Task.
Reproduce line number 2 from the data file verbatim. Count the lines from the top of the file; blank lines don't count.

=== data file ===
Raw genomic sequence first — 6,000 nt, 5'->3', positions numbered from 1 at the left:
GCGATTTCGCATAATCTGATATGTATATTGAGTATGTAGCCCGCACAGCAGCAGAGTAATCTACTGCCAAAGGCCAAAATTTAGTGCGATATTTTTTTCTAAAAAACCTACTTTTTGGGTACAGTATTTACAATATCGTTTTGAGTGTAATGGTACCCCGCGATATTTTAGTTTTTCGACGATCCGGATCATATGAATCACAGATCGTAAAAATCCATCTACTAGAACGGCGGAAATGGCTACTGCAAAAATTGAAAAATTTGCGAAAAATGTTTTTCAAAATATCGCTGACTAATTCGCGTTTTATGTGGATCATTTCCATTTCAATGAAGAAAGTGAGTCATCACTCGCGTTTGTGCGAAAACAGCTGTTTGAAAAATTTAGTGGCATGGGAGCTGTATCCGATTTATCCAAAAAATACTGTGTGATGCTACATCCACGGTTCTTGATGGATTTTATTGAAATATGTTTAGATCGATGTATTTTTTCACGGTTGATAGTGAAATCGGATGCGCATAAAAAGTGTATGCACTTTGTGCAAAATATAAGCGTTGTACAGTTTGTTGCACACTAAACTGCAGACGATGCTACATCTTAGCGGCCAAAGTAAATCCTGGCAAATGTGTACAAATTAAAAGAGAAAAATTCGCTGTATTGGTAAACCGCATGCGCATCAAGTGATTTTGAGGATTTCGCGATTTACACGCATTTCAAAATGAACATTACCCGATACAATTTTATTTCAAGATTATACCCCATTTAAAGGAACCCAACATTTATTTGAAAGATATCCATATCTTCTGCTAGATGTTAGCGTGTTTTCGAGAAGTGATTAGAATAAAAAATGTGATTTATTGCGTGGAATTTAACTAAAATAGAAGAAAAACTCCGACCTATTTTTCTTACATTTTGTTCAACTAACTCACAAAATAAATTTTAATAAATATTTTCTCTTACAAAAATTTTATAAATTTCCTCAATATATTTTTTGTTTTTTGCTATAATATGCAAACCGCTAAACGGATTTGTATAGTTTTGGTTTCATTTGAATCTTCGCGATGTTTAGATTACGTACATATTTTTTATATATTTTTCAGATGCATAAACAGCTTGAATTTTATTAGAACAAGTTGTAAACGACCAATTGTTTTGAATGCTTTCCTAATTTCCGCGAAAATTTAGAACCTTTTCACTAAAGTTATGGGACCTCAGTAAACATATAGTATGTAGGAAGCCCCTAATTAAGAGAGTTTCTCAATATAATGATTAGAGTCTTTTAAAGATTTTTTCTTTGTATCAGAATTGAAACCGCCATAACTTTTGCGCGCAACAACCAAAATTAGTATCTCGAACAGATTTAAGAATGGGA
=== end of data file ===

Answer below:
GCGATTTCGCATAATCTGATATGTATATTGAGTATGTAGCCCGCACAGCAGCAGAGTAATCTACTGCCAAAGGCCAAAATTTAGTGCGATATTTTTTTCTAAAAAACCTACTTTTTGGGTACAGTATTTACAATATCGTTTTGAGTGTAATGGTACCCCGCGATATTTTAGTTTTTCGACGATCCGGATCATATGAATCACAGATCGTAAAAATCCATCTACTAGAACGGCGGAAATGGCTACTGCAAAAATTGAAAAATTTGCGAAAAATGTTTTTCAAAATATCGCTGACTAATTCGCGTTTTATGTGGATCATTTCCATTTCAATGAAGAAAGTGAGTCATCACTCGCGTTTGTGCGAAAACAGCTGTTTGAAAAATTTAGTGGCATGGGAGCTGTATCCGATTTATCCAAAAAATACTGTGTGATGCTACATCCACGGTTCTTGATGGATTTTATTGAAATATGTTTAGATCGATGTATTTTTTCACGGTTGATAGTGAAATCGGATGCGCATAAAAAGTGTATGCACTTTGTGCAAAATATAAGCGTTGTACAGTTTGTTGCACACTAAACTGCAGACGATGCTACATCTTAGCGGCCAAAGTAAATCCTGGCAAATGTGTACAAATTAAAAGAGAAAAATTCGCTGTATTGGTAAACCGCATGCGCATCAAGTGATTTTGAGGATTTCGCGATTTACACGCATTTCAAAATGAACATTACCCGATACAATTTTATTTCAAGATTATACCCCATTTAAAGGAACCCAACATTTATTTGAAAGATATCCATATCTTCTGCTAGATGTTAGCGTGTTTTCGAGAAGTGATTAGAATAAAAAATGTGATTTATTGCGTGGAATTTAACTAAAATAGAAGAAAAACTCCGACCTATTTTTCTTACATTTTGTTCAACTAACTCACAAAATAAATTTTAATAAATATTTTCTCTTACAAAAATTTTATAAATTTCCTCAATATATTTTTTGTTTTTTGCTATAATATGCAAACCGCTAAACGGATTTGTATAGTTTTGGTTTCATTTGAATCTTCGCGATGTTTAGATTACGTACATATTTTTTATATATTTTTCAGATGCATAAACAGCTTGAATTTTATTAGAACAAGTTGTAAACGACCAATTGTTTTGAATGCTTTCCTAATTTCCGCGAAAATTTAGAACCTTTTCACTAAAGTTATGGGACCTCAGTAAACATATAGTATGTAGGAAGCCCCTAATTAAGAGAGTTTCTCAATATAATGATTAGAGTCTTTTAAAGATTTTTTCTTTGTATCAGAATTGAAACCGCCATAACTTTTGCGCGCAACAACCAAAATTAGTATCTCGAACAGATTTAAGAATGGGA